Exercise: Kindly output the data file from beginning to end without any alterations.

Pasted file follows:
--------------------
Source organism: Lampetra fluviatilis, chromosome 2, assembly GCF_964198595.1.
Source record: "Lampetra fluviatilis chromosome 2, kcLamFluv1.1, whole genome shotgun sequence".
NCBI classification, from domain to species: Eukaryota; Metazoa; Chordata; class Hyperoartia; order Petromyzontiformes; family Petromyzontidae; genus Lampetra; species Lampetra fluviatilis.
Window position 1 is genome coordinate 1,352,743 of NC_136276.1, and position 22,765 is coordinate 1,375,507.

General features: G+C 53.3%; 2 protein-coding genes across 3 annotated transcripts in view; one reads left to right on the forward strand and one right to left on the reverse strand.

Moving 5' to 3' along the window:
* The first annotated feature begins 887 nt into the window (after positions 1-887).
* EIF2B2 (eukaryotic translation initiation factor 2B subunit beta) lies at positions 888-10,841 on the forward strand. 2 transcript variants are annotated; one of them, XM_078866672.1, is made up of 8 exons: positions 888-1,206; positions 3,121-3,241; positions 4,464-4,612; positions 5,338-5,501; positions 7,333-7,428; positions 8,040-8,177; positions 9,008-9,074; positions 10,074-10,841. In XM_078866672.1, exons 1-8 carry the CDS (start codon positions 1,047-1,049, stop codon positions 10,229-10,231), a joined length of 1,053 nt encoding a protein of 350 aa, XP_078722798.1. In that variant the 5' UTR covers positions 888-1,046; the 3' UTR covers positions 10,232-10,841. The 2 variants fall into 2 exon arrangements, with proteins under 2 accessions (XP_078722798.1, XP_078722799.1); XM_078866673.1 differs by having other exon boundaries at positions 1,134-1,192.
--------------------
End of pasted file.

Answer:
Source organism: Lampetra fluviatilis, chromosome 2, assembly GCF_964198595.1.
Source record: "Lampetra fluviatilis chromosome 2, kcLamFluv1.1, whole genome shotgun sequence".
NCBI classification, from domain to species: Eukaryota; Metazoa; Chordata; class Hyperoartia; order Petromyzontiformes; family Petromyzontidae; genus Lampetra; species Lampetra fluviatilis.
Window position 1 is genome coordinate 1,352,743 of NC_136276.1, and position 22,765 is coordinate 1,375,507.

General features: G+C 53.3%; 2 protein-coding genes across 3 annotated transcripts in view; one reads left to right on the forward strand and one right to left on the reverse strand.

Moving 5' to 3' along the window:
* The first annotated feature begins 887 nt into the window (after positions 1-887).
* EIF2B2 (eukaryotic translation initiation factor 2B subunit beta) lies at positions 888-10,841 on the forward strand. 2 transcript variants are annotated; one of them, XM_078866672.1, is made up of 8 exons: positions 888-1,206; positions 3,121-3,241; positions 4,464-4,612; positions 5,338-5,501; positions 7,333-7,428; positions 8,040-8,177; positions 9,008-9,074; positions 10,074-10,841. In XM_078866672.1, exons 1-8 carry the CDS (start codon positions 1,047-1,049, stop codon positions 10,229-10,231), a joined length of 1,053 nt encoding a protein of 350 aa, XP_078722798.1. In that variant the 5' UTR covers positions 888-1,046; the 3' UTR covers positions 10,232-10,841. The 2 variants fall into 2 exon arrangements, with proteins under 2 accessions (XP_078722798.1, XP_078722799.1); XM_078866673.1 differs by having other exon boundaries at positions 1,134-1,192.